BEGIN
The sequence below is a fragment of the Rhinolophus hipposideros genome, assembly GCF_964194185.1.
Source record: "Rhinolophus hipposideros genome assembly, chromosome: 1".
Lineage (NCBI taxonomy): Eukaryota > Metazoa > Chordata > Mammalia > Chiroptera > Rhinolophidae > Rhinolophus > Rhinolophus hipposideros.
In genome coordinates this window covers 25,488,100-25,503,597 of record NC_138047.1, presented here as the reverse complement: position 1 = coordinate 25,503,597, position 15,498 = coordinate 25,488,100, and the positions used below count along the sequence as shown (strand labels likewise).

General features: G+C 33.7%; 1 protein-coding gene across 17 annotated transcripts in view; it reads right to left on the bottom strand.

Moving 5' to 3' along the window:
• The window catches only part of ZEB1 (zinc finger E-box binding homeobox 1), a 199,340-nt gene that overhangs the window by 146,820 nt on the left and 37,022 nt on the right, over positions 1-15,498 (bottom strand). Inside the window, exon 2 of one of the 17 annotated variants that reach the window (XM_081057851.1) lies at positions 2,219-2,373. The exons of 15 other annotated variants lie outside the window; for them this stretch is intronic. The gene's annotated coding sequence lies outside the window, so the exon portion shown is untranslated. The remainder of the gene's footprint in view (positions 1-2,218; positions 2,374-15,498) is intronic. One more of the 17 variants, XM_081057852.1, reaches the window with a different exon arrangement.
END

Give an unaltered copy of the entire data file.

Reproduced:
The sequence below is a fragment of the Rhinolophus hipposideros genome, assembly GCF_964194185.1.
Source record: "Rhinolophus hipposideros genome assembly, chromosome: 1".
Lineage (NCBI taxonomy): Eukaryota > Metazoa > Chordata > Mammalia > Chiroptera > Rhinolophidae > Rhinolophus > Rhinolophus hipposideros.
In genome coordinates this window covers 25,488,100-25,503,597 of record NC_138047.1, presented here as the reverse complement: position 1 = coordinate 25,503,597, position 15,498 = coordinate 25,488,100, and the positions used below count along the sequence as shown (strand labels likewise).

General features: G+C 33.7%; 1 protein-coding gene across 17 annotated transcripts in view; it reads right to left on the bottom strand.

Moving 5' to 3' along the window:
• The window catches only part of ZEB1 (zinc finger E-box binding homeobox 1), a 199,340-nt gene that overhangs the window by 146,820 nt on the left and 37,022 nt on the right, over positions 1-15,498 (bottom strand). Inside the window, exon 2 of one of the 17 annotated variants that reach the window (XM_081057851.1) lies at positions 2,219-2,373. The exons of 15 other annotated variants lie outside the window; for them this stretch is intronic. The gene's annotated coding sequence lies outside the window, so the exon portion shown is untranslated. The remainder of the gene's footprint in view (positions 1-2,218; positions 2,374-15,498) is intronic. One more of the 17 variants, XM_081057852.1, reaches the window with a different exon arrangement.